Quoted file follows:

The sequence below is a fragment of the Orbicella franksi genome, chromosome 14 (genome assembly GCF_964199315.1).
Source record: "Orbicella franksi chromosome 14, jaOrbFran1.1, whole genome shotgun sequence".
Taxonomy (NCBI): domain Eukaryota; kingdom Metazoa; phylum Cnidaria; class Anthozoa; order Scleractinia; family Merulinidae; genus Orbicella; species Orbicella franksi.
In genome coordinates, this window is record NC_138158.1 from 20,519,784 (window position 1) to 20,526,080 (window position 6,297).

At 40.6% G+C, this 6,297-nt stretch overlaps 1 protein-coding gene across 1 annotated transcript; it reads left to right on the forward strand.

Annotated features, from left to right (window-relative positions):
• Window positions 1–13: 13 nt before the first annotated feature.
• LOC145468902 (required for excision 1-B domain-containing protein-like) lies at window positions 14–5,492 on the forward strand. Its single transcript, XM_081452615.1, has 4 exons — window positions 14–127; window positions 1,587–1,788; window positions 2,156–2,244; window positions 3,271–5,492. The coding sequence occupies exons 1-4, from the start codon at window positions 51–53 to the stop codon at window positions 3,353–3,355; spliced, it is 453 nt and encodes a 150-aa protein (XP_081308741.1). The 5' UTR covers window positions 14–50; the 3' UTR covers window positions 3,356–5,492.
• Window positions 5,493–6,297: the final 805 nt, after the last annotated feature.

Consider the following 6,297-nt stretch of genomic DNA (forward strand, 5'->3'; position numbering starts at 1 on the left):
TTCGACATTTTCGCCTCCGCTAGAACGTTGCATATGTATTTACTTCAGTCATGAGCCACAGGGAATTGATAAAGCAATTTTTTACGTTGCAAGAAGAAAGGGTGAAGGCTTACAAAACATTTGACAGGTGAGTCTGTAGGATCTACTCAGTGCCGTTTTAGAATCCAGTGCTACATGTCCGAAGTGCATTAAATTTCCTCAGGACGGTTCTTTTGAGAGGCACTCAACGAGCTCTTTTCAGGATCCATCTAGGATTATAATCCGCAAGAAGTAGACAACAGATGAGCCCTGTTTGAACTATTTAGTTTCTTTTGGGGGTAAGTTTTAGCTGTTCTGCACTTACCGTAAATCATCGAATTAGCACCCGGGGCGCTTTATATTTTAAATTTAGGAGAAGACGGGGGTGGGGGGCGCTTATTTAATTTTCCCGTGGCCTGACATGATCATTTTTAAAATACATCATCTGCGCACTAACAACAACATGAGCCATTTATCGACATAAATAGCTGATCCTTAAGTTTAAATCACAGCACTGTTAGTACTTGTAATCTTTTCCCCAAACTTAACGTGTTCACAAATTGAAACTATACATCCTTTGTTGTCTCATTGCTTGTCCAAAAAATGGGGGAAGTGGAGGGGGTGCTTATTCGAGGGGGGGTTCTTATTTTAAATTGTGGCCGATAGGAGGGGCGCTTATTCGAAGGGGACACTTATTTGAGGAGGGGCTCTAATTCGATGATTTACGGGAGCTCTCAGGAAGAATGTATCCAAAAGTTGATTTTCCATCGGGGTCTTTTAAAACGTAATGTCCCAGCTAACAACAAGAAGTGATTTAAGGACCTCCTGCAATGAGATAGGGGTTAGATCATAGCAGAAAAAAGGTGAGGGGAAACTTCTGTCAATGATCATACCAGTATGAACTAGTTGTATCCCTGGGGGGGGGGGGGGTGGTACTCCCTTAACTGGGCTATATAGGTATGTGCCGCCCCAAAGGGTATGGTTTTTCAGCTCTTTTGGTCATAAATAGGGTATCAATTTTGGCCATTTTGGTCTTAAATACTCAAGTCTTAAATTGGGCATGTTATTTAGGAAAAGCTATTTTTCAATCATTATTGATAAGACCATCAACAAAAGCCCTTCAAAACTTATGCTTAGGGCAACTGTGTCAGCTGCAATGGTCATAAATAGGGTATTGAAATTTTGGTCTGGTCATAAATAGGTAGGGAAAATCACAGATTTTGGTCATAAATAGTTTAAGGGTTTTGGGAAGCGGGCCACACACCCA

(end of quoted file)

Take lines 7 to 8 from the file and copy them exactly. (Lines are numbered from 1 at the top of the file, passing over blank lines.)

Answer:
• Window positions 1–13: 13 nt before the first annotated feature.
• LOC145468902 (required for excision 1-B domain-containing protein-like) lies at window positions 14–5,492 on the forward strand. Its single transcript, XM_081452615.1, has 4 exons — window positions 14–127; window positions 1,587–1,788; window positions 2,156–2,244; window positions 3,271–5,492. The coding sequence occupies exons 1-4, from the start codon at window positions 51–53 to the stop codon at window positions 3,353–3,355; spliced, it is 453 nt and encodes a 150-aa protein (XP_081308741.1). The 5' UTR covers window positions 14–50; the 3' UTR covers window positions 3,356–5,492.